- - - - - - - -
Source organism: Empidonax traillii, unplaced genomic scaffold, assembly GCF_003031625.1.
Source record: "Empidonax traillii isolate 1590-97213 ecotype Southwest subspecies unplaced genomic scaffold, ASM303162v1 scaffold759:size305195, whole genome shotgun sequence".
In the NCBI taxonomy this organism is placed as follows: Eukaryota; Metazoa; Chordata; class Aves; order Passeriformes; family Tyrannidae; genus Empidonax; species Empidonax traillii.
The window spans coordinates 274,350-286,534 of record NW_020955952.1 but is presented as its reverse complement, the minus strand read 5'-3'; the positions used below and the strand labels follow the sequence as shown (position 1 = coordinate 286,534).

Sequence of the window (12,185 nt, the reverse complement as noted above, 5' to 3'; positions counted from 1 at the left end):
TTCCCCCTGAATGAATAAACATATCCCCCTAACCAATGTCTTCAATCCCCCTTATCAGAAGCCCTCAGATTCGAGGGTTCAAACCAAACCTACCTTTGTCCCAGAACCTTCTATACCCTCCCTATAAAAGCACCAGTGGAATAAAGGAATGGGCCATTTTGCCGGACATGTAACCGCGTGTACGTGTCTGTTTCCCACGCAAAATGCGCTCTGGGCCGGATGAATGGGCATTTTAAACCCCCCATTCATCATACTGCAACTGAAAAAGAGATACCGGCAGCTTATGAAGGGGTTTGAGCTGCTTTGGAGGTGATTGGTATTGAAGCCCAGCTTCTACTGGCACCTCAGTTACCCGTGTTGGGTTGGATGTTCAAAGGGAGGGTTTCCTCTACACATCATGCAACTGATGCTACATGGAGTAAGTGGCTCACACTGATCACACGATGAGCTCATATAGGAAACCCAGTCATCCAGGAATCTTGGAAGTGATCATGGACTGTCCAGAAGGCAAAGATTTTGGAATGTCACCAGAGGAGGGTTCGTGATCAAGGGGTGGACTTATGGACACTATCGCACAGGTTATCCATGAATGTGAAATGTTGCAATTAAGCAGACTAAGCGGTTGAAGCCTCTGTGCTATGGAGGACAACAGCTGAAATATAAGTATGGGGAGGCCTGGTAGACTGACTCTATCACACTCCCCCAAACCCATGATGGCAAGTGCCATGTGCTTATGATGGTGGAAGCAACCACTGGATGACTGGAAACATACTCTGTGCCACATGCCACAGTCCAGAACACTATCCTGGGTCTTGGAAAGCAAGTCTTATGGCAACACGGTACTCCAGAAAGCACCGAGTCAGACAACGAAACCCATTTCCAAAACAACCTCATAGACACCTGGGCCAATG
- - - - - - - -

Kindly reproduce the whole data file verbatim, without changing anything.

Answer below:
Source organism: Empidonax traillii, unplaced genomic scaffold, assembly GCF_003031625.1.
Source record: "Empidonax traillii isolate 1590-97213 ecotype Southwest subspecies unplaced genomic scaffold, ASM303162v1 scaffold759:size305195, whole genome shotgun sequence".
In the NCBI taxonomy this organism is placed as follows: Eukaryota; Metazoa; Chordata; class Aves; order Passeriformes; family Tyrannidae; genus Empidonax; species Empidonax traillii.
The window spans coordinates 274,350-286,534 of record NW_020955952.1 but is presented as its reverse complement, the minus strand read 5'-3'; the positions used below and the strand labels follow the sequence as shown (position 1 = coordinate 286,534).

Sequence of the window (12,185 nt, the reverse complement as noted above, 5' to 3'; positions counted from 1 at the left end):
TTCCCCCTGAATGAATAAACATATCCCCCTAACCAATGTCTTCAATCCCCCTTATCAGAAGCCCTCAGATTCGAGGGTTCAAACCAAACCTACCTTTGTCCCAGAACCTTCTATACCCTCCCTATAAAAGCACCAGTGGAATAAAGGAATGGGCCATTTTGCCGGACATGTAACCGCGTGTACGTGTCTGTTTCCCACGCAAAATGCGCTCTGGGCCGGATGAATGGGCATTTTAAACCCCCCATTCATCATACTGCAACTGAAAAAGAGATACCGGCAGCTTATGAAGGGGTTTGAGCTGCTTTGGAGGTGATTGGTATTGAAGCCCAGCTTCTACTGGCACCTCAGTTACCCGTGTTGGGTTGGATGTTCAAAGGGAGGGTTTCCTCTACACATCATGCAACTGATGCTACATGGAGTAAGTGGCTCACACTGATCACACGATGAGCTCATATAGGAAACCCAGTCATCCAGGAATCTTGGAAGTGATCATGGACTGTCCAGAAGGCAAAGATTTTGGAATGTCACCAGAGGAGGGTTCGTGATCAAGGGGTGGACTTATGGACACTATCGCACAGGTTATCCATGAATGTGAAATGTTGCAATTAAGCAGACTAAGCGGTTGAAGCCTCTGTGCTATGGAGGACAACAGCTGAAATATAAGTATGGGGAGGCCTGGTAGACTGACTCTATCACACTCCCCCAAACCCATGATGGCAAGTGCCATGTGCTTATGATGGTGGAAGCAACCACTGGATGACTGGAAACATACTCTGTGCCACATGCCACAGTCCAGAACACTATCCTGGGTCTTGGAAAGCAAGTCTTATGGCAACACGGTACTCCAGAAAGCACCGAGTCAGACAACGAAACCCATTTCCAAAACAACCTCATAGACACCTGGGCCAATG